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Third Thursday Talks | Molly St. Louis, “3 Types of Content: Earned, Owned, and Branded”

By Katherine Gustafson

In last month’s edition of EM’s Third Thursday Talks series, Ken spoke with Molly St. Louis, previously a consultant with EM and now head of marketing for Dealtale. She has previously worked in PR and has been a writer for Inc., AdWeek, The Huffington Post, and Business New Daily.  

Here are some key takeaways from their wide-ranging conversation about branded content, thought leadership, and the power of video. 


Marketing relies on three types of content 

Marketing content can be earned, owned, or paid. In earned content, media picks up your idea and writes it up for a publication; owned content is anything you have control of, like your company blog; and paid content—otherwise known as branded content—is material you pay to have produced for publication on a site that’s not your own. For example, companies can hire the content division of
Bloomberg, The Atlantic, or The Wall Street Journal to develop content related to the company’s priorities that will appear in the respective publication.

Many tech companies don’t understand branded content

Silicon Valley companies often confuse branded content with paid advertising—that is, they expect this type of content to proactively tout the brand’s products like an ad does. But branded content is supposed to be thought leadership—that is, it showcases the expertise and authority of the company or its people. It must match the tone of the publication in which it appears, so it’s often written in a journalistic style. And it typically only makes passing reference—if any—to the company’s services or products.  

The marketing team should proactively set expectations with leadership when creating branded content. Executives who don’t understand how branded content works may find the style of the piece unexpected or be upset there aren’t specific product references. They might also dislike seeing the content labeled as paid content, which is required by law.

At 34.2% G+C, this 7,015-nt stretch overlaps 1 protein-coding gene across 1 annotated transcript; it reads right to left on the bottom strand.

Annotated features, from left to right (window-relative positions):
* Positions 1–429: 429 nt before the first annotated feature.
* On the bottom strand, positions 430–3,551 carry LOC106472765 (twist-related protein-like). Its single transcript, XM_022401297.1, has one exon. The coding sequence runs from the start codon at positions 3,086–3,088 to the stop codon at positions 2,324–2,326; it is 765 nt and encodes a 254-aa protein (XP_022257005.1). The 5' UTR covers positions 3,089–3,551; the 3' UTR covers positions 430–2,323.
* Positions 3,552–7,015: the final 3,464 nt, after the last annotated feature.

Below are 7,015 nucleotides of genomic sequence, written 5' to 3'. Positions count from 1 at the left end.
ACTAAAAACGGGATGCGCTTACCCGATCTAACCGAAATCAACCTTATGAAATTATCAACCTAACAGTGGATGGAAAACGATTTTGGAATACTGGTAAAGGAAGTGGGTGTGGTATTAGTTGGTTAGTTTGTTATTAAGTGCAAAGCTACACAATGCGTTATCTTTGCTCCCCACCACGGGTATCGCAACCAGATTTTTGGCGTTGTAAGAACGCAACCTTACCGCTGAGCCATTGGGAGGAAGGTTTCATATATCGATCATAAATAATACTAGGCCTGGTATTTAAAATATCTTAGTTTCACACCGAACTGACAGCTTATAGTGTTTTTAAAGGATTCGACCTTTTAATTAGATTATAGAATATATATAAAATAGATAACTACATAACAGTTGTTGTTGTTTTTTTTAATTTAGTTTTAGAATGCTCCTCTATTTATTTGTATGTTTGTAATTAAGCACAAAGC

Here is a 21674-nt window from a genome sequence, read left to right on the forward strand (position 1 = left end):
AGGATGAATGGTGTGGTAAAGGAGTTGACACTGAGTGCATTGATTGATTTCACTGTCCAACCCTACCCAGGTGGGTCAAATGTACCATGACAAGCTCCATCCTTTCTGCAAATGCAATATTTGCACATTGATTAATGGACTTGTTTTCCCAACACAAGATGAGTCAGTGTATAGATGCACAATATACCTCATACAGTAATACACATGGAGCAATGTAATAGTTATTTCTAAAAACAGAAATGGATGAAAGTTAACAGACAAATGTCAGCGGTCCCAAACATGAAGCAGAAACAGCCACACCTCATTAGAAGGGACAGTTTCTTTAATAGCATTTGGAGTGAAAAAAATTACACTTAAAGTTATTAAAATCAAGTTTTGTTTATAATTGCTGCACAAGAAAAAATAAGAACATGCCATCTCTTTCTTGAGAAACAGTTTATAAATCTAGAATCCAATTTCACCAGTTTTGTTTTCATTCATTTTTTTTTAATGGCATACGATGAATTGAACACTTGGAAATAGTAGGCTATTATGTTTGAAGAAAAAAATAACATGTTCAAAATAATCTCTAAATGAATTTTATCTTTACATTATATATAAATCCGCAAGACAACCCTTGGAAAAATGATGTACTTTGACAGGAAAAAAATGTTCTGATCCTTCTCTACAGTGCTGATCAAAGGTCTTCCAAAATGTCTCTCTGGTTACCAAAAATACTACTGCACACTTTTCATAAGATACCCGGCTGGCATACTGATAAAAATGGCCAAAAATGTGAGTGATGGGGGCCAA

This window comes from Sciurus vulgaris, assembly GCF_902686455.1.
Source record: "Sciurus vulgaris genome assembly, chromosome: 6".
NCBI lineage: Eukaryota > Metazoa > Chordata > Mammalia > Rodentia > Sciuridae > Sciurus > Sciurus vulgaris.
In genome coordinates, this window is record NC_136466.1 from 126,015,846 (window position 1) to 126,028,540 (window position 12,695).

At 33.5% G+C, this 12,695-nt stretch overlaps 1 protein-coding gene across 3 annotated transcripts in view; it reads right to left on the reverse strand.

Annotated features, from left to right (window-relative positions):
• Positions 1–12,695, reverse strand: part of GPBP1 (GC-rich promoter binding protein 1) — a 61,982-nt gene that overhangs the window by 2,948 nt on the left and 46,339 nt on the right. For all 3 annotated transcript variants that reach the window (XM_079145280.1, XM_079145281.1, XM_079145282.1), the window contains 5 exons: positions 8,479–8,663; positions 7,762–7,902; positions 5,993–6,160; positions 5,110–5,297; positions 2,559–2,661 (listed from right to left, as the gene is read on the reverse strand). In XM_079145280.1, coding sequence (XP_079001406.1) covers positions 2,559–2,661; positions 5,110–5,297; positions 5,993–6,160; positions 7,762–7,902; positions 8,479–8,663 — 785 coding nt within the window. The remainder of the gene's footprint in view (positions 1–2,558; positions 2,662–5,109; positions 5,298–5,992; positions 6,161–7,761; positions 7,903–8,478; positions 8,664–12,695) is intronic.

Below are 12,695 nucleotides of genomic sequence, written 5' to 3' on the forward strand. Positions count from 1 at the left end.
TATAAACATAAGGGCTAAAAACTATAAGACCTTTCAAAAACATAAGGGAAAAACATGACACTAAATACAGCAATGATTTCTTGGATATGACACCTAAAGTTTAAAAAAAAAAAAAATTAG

Advice for companies that lack confidence in thought leadership

If your company struggles with thought leadership, a good strategy is to hire journalists to do your branded content. Journalists understand how to pull a story out of people. And marketers who are looking to get better at thought leadership should consider finding a journalist as a mentor. 

Your company’s thought leadership should align with its values. What cause or idea will your company stand up for? Or how are you running your company in a way that expresses closely held ideals? Thought leadership can be hard for executive to sign their name to because of the vulnerability that can come with it. Executives may shy away from expressing bold opinions in print, as doing so can bring dissenting attention. Marketers can coach their executives that in order to gain traction, they have to take a stand and be willing for people to disagree. 


How to use video most effectively

Video is a powerful marketing marketing asset, but not all video is created equal. Good videos for marketing purposes delve right into the topic at hand without an extensive intro or backstory. People who are tuning into your video are doing so because they already know the background or are at least eager to dive right into the topic. 

One insider tip is that faces on video perform a lot better on social. You may think a cool animated intro will be more attractive lead-in to your video than a talking head, but experience shows that videos that start with a face perform multiple times better. Another tip is that you can turn the content from a video into a multiple other pieces of content, such as blog posts, an audio file, and short clips for social.

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About Katherine Gustafson

Katie Gustafson is a freelance writer based in Portland, Oregon, focusing on content writing for business, tech, finance, and nonprofits.

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